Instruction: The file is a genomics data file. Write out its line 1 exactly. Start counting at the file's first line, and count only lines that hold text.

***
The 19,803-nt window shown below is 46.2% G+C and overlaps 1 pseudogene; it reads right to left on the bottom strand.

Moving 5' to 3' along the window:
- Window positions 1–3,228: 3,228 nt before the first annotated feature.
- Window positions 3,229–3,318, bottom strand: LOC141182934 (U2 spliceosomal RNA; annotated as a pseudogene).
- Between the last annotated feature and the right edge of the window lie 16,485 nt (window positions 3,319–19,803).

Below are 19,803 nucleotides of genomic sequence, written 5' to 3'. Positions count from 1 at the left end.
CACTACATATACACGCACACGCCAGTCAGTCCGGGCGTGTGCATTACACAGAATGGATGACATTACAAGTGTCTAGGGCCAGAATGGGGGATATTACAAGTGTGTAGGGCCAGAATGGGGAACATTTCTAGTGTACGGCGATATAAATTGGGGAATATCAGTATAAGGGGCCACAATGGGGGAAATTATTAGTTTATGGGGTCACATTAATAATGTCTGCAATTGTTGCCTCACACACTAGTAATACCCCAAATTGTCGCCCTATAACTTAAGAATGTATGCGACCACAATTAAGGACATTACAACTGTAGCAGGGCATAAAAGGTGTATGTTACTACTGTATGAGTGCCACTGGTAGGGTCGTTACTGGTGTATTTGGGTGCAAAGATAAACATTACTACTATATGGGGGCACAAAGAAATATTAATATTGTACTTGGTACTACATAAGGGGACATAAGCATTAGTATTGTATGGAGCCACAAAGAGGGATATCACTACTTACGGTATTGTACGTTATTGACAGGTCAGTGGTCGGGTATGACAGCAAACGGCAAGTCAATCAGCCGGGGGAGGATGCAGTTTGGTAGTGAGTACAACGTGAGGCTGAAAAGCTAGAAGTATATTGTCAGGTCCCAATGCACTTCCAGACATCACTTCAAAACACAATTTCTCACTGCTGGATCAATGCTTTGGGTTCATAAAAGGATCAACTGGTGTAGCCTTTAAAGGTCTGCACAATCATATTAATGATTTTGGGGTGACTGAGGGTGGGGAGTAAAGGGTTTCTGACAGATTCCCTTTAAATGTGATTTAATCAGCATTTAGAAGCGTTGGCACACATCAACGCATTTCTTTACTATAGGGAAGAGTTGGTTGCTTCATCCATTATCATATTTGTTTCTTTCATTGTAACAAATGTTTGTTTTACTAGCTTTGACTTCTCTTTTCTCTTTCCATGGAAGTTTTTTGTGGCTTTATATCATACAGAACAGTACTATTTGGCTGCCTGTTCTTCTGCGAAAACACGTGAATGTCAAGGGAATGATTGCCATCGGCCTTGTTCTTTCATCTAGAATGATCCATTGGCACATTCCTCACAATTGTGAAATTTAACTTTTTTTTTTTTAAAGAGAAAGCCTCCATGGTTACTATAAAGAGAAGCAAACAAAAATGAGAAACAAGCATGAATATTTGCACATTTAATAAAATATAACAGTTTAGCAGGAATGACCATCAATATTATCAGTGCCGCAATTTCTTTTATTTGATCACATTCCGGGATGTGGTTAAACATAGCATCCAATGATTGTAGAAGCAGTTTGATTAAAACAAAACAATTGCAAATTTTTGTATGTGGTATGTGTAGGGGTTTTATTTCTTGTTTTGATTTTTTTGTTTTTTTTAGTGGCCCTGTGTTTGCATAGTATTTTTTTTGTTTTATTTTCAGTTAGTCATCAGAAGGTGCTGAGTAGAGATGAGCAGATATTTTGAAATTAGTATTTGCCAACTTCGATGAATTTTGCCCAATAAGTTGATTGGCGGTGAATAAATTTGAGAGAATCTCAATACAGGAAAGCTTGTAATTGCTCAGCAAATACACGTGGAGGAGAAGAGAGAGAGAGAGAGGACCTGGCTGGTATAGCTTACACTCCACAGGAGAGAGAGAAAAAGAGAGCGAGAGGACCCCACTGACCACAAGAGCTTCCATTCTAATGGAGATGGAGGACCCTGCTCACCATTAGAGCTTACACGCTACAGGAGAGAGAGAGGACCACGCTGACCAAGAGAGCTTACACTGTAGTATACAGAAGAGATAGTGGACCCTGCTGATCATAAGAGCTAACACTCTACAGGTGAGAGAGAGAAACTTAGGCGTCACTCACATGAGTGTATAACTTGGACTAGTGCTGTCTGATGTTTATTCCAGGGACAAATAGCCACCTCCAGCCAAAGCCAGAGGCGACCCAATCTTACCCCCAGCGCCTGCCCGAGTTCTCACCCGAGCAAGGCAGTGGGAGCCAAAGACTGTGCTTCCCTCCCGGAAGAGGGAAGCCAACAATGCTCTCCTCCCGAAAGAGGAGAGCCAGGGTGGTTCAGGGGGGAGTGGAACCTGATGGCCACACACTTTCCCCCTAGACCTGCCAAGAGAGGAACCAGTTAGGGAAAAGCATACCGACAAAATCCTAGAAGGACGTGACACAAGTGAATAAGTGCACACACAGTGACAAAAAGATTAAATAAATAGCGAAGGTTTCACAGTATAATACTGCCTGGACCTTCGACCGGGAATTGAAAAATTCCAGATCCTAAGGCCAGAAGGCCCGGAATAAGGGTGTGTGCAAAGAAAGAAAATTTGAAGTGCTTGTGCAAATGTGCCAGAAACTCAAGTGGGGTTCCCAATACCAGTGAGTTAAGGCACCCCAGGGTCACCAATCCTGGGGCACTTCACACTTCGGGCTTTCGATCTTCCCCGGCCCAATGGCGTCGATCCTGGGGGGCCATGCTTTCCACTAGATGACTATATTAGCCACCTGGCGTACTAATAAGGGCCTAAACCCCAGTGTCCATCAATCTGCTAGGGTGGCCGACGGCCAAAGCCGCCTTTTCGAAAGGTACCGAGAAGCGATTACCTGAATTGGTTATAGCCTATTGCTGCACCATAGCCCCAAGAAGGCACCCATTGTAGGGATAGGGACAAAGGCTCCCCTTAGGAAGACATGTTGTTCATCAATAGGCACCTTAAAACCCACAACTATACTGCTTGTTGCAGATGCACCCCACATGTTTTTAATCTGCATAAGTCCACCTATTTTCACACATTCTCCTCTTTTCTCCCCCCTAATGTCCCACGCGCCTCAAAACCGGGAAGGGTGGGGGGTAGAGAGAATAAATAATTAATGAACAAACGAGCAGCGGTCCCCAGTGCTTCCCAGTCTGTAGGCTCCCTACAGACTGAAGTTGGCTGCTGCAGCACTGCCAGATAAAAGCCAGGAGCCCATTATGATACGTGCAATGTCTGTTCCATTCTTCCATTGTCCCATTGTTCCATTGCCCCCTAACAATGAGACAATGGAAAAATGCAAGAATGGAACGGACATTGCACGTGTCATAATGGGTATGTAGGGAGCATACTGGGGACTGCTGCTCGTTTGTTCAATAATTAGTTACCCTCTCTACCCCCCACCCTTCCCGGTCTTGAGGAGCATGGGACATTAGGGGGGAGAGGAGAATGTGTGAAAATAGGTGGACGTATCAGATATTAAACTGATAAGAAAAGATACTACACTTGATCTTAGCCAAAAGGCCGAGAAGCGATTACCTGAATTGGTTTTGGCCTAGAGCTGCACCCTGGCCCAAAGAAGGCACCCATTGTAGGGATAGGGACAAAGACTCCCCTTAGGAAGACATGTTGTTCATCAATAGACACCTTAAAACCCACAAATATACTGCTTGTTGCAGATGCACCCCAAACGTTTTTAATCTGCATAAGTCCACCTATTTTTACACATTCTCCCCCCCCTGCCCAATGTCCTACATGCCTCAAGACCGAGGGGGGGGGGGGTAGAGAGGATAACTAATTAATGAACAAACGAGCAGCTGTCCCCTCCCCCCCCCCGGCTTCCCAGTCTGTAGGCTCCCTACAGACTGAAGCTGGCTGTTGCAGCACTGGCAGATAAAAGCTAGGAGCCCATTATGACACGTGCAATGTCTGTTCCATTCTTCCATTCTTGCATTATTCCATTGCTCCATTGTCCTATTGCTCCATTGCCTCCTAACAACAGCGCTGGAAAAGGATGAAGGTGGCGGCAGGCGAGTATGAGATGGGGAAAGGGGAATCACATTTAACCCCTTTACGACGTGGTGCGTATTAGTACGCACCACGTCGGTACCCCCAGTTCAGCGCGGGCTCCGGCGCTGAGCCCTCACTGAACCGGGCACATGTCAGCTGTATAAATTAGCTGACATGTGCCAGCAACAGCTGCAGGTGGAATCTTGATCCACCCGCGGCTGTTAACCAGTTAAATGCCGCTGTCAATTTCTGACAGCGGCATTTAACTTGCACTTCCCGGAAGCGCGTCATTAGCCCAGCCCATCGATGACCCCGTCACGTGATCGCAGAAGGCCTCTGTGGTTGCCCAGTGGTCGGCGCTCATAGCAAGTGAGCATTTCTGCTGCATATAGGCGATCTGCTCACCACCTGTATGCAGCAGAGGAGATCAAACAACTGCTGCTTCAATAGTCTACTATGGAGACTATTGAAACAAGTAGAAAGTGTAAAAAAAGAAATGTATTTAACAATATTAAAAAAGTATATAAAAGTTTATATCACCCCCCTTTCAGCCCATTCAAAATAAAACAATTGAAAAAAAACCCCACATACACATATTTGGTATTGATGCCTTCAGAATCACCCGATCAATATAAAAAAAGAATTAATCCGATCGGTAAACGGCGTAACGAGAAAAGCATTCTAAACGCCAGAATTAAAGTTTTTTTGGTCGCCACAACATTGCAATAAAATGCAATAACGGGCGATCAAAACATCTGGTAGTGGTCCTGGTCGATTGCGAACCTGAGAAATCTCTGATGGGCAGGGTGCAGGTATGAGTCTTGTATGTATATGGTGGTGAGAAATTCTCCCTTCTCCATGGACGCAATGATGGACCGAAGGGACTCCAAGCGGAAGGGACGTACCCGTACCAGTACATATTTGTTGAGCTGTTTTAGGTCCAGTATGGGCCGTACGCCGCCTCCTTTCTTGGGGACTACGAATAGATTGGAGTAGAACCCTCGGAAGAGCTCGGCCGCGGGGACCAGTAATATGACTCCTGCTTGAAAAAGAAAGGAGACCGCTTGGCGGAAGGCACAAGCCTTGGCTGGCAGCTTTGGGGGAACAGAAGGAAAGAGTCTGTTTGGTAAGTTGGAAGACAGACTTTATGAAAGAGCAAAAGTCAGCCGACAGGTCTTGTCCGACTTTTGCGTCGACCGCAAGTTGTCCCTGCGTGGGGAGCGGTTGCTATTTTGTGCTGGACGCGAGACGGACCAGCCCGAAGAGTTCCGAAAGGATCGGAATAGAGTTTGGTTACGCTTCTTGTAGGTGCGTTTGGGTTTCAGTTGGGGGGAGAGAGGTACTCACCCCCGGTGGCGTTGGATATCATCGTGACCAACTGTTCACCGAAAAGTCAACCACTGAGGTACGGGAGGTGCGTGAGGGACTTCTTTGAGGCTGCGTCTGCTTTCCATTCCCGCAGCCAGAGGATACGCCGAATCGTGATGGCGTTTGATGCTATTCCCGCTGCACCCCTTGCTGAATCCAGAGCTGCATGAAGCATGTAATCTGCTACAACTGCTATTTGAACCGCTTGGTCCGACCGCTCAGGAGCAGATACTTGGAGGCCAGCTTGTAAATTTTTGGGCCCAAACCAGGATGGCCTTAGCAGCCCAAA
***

The 19,803-nt window shown below is 46.2% G+C and overlaps 1 pseudogene; it reads right to left on the bottom strand.